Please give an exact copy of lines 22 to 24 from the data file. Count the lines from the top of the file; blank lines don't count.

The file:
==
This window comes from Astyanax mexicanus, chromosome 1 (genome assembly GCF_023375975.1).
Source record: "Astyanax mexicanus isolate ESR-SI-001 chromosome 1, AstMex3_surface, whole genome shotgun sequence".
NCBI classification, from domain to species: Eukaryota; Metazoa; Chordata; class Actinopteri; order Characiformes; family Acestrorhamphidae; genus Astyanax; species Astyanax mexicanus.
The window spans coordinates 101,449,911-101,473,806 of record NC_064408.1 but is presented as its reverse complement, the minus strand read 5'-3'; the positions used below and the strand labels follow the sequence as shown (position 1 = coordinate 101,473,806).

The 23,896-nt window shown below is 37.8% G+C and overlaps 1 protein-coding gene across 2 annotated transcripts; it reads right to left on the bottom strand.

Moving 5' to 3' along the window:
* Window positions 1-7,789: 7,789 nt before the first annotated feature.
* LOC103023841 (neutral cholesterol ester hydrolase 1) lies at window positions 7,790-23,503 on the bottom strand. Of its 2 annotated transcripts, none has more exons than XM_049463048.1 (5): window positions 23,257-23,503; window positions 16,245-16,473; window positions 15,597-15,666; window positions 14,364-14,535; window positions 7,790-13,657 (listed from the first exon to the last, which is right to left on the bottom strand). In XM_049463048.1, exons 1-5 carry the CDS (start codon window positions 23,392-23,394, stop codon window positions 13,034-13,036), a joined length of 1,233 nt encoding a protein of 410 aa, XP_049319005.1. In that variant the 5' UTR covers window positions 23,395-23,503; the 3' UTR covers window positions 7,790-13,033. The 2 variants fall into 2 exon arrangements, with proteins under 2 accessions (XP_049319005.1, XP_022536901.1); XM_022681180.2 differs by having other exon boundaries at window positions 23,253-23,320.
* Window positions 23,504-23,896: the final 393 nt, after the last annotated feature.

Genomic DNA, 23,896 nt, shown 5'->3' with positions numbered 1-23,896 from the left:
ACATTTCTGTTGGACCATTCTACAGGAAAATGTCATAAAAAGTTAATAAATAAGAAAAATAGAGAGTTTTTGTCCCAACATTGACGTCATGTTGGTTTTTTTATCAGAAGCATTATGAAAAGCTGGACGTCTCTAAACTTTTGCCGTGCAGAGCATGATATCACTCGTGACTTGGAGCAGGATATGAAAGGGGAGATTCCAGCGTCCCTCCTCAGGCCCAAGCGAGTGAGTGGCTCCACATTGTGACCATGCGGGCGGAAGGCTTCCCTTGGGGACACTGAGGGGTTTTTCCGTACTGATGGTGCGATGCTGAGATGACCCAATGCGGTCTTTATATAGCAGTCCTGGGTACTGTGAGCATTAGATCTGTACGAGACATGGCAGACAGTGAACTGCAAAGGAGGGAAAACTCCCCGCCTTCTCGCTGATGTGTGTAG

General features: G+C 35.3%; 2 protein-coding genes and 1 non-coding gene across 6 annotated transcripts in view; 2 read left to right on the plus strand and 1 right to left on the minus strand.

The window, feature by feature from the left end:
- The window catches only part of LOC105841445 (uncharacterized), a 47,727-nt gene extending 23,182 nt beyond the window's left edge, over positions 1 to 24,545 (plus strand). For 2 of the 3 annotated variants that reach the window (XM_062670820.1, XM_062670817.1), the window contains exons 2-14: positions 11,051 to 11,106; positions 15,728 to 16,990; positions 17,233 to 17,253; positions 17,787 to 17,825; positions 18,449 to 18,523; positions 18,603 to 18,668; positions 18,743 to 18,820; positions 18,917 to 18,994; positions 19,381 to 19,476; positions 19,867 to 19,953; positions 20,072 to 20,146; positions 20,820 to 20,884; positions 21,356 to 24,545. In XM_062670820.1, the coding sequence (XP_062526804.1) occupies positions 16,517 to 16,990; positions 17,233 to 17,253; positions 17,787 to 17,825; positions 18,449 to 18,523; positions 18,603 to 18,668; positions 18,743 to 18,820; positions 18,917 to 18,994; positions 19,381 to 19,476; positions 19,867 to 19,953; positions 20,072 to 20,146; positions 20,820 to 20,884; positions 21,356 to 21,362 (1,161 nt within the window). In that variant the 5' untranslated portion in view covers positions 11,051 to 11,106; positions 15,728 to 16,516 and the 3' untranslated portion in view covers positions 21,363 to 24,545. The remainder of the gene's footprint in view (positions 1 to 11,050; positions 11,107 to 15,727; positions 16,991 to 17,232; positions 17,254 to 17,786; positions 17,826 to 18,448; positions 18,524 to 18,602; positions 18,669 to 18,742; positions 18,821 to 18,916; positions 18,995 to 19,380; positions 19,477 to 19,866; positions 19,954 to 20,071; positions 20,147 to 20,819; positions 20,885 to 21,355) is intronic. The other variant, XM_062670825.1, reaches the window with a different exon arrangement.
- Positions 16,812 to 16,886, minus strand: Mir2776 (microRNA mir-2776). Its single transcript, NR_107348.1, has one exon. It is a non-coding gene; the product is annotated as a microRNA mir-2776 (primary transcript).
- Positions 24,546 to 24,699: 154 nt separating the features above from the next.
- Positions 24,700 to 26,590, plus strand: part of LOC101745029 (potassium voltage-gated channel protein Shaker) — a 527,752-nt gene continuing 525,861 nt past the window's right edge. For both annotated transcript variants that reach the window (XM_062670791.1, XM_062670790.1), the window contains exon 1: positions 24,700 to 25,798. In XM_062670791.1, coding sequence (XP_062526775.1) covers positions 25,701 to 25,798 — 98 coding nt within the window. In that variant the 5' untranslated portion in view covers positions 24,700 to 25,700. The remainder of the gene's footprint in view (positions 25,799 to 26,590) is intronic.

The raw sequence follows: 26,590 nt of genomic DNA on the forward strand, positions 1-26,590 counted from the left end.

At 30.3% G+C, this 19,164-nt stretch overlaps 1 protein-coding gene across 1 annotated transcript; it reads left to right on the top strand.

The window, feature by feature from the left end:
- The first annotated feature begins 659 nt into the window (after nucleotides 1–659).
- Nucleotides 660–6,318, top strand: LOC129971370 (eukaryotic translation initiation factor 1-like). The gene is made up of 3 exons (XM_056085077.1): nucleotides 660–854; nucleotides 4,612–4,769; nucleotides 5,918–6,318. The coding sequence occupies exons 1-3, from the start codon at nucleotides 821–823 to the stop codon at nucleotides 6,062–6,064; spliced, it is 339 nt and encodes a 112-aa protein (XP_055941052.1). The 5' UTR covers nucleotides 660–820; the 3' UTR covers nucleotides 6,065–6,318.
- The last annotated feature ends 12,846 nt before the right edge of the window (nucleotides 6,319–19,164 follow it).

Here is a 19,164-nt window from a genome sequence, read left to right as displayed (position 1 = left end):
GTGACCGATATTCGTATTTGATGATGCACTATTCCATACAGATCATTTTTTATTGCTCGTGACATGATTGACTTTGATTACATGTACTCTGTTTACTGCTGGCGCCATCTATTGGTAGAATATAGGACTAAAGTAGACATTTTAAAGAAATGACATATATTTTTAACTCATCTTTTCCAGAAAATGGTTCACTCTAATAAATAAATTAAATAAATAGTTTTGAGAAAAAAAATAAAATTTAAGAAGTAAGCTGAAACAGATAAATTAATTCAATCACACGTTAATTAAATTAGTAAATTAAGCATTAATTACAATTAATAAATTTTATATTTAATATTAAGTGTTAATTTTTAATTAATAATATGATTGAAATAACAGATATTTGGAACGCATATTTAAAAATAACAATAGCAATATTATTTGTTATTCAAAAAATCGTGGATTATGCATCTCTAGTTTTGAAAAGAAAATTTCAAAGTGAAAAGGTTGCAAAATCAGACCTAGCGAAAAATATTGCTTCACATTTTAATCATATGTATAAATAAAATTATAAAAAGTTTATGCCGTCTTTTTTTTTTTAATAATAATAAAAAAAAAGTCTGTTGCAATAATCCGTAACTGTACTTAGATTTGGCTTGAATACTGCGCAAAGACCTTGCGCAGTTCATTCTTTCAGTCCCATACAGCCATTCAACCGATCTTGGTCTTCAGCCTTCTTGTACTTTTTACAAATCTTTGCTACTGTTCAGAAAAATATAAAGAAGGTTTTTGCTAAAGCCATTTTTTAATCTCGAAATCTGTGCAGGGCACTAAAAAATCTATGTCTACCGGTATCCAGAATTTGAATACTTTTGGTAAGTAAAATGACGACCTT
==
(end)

- Nucleotides 660–6,318, top strand: LOC129971370 (eukaryotic translation initiation factor 1-like). The gene is made up of 3 exons (XM_056085077.1): nucleotides 660–854; nucleotides 4,612–4,769; nucleotides 5,918–6,318. The coding sequence occupies exons 1-3, from the start codon at nucleotides 821–823 to the stop codon at nucleotides 6,062–6,064; spliced, it is 339 nt and encodes a 112-aa protein (XP_055941052.1). The 5' UTR covers nucleotides 660–820; the 3' UTR covers nucleotides 6,065–6,318.
- The last annotated feature ends 12,846 nt before the right edge of the window (nucleotides 6,319–19,164 follow it).

Here is a 19,164-nt window from a genome sequence, read left to right as displayed (position 1 = left end):